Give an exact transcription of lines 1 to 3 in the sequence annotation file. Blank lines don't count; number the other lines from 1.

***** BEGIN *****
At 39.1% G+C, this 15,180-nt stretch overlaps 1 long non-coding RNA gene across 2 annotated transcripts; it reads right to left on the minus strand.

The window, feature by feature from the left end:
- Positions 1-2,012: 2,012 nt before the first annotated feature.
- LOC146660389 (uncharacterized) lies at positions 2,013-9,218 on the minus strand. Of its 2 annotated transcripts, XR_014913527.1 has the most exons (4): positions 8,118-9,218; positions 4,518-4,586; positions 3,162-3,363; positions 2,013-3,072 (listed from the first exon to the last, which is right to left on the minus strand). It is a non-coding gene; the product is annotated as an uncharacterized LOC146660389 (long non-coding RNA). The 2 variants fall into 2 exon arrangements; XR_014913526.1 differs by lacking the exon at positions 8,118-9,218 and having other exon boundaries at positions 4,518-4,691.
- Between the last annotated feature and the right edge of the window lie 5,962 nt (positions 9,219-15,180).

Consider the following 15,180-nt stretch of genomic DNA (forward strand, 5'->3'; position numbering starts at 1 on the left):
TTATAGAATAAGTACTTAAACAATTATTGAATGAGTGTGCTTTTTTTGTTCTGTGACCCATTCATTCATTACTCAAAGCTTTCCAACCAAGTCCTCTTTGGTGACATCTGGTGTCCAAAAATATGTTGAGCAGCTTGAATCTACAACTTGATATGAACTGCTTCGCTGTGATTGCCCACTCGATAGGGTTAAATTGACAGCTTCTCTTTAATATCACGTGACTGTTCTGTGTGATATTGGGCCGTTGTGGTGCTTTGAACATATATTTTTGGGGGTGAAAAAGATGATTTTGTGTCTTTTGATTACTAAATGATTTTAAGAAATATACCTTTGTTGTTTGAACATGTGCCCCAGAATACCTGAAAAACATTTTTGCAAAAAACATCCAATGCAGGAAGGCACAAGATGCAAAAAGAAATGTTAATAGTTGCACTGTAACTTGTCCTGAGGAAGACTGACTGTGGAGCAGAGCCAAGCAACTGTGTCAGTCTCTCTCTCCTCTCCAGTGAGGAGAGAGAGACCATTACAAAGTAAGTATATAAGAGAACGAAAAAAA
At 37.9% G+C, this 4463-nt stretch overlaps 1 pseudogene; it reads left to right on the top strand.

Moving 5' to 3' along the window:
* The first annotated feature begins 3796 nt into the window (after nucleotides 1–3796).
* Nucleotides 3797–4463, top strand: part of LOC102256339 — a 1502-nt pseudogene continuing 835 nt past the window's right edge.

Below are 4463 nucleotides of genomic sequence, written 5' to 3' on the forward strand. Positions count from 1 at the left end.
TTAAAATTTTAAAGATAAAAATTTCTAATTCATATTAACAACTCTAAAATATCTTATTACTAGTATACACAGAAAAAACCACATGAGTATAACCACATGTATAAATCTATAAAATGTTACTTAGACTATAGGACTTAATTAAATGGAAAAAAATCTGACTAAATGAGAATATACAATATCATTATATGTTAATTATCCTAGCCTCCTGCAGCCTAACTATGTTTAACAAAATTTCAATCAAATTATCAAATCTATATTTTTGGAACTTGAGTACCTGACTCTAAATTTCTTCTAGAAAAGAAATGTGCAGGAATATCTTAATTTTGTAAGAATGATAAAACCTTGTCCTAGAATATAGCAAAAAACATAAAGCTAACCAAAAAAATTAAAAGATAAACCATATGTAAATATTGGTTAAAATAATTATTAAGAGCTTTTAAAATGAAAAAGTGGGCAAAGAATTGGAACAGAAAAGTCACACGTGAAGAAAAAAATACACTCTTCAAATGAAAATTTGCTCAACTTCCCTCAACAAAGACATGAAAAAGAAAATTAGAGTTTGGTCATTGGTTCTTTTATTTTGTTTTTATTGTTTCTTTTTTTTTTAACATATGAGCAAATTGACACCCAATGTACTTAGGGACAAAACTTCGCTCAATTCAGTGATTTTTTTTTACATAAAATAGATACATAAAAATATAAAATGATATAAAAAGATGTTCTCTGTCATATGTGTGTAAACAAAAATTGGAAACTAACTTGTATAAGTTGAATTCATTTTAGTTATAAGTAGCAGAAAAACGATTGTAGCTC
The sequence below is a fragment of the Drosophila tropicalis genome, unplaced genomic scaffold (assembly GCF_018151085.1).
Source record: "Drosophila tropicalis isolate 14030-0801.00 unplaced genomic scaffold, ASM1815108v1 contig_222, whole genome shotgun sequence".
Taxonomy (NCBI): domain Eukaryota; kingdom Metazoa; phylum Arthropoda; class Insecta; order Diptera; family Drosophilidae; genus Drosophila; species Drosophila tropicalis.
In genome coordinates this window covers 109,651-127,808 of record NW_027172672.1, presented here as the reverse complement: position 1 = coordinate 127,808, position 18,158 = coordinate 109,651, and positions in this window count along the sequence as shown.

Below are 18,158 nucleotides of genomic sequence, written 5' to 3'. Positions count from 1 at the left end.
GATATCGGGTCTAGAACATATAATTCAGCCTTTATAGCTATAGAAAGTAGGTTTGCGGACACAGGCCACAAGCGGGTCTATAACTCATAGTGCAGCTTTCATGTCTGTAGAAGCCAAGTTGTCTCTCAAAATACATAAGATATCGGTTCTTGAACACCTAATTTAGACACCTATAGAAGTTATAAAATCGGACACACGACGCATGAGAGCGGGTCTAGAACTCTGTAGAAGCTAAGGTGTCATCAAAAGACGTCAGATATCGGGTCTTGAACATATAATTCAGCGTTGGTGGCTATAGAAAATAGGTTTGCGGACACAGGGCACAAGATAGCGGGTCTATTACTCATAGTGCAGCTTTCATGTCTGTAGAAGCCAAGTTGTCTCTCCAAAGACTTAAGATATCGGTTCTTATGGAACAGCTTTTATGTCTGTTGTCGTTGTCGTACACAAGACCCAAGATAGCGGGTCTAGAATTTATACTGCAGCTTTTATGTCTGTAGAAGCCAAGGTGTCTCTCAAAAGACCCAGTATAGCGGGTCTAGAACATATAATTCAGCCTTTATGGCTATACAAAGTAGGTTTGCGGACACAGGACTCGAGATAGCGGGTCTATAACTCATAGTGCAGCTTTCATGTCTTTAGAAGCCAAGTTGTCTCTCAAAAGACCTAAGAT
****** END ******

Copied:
At 39.1% G+C, this 15,180-nt stretch overlaps 1 long non-coding RNA gene across 2 annotated transcripts; it reads right to left on the minus strand.

The window, feature by feature from the left end:
- Positions 1-2,012: 2,012 nt before the first annotated feature.